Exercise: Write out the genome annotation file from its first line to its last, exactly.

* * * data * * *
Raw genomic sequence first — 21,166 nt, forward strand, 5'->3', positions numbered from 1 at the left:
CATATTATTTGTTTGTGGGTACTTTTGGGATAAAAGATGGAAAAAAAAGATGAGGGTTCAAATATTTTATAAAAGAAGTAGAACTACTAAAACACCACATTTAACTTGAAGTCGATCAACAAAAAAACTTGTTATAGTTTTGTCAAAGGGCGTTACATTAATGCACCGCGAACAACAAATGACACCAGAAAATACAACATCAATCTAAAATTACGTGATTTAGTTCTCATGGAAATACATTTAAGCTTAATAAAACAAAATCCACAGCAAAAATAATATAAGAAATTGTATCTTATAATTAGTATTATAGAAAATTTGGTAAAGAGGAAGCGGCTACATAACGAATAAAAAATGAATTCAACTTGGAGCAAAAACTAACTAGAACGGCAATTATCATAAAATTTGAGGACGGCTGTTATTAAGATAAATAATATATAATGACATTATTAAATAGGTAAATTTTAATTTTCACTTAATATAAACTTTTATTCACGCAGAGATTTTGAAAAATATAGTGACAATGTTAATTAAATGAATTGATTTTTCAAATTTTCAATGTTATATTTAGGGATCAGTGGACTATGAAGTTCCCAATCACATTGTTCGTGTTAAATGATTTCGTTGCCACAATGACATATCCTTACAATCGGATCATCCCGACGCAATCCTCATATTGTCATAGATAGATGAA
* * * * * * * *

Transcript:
Raw genomic sequence first — 21,166 nt, forward strand, 5'->3', positions numbered from 1 at the left:
CATATTATTTGTTTGTGGGTACTTTTGGGATAAAAGATGGAAAAAAAAGATGAGGGTTCAAATATTTTATAAAAGAAGTAGAACTACTAAAACACCACATTTAACTTGAAGTCGATCAACAAAAAAACTTGTTATAGTTTTGTCAAAGGGCGTTACATTAATGCACCGCGAACAACAAATGACACCAGAAAATACAACATCAATCTAAAATTACGTGATTTAGTTCTCATGGAAATACATTTAAGCTTAATAAAACAAAATCCACAGCAAAAATAATATAAGAAATTGTATCTTATAATTAGTATTATAGAAAATTTGGTAAAGAGGAAGCGGCTACATAACGAATAAAAAATGAATTCAACTTGGAGCAAAAACTAACTAGAACGGCAATTATCATAAAATTTGAGGACGGCTGTTATTAAGATAAATAATATATAATGACATTATTAAATAGGTAAATTTTAATTTTCACTTAATATAAACTTTTATTCACGCAGAGATTTTGAAAAATATAGTGACAATGTTAATTAAATGAATTGATTTTTCAAATTTTCAATGTTATATTTAGGGATCAGTGGACTATGAAGTTCCCAATCACATTGTTCGTGTTAAATGATTTCGTTGCCACAATGACATATCCTTACAATCGGATCATCCCGACGCAATCCTCATATTGTCATAGATAGATGAA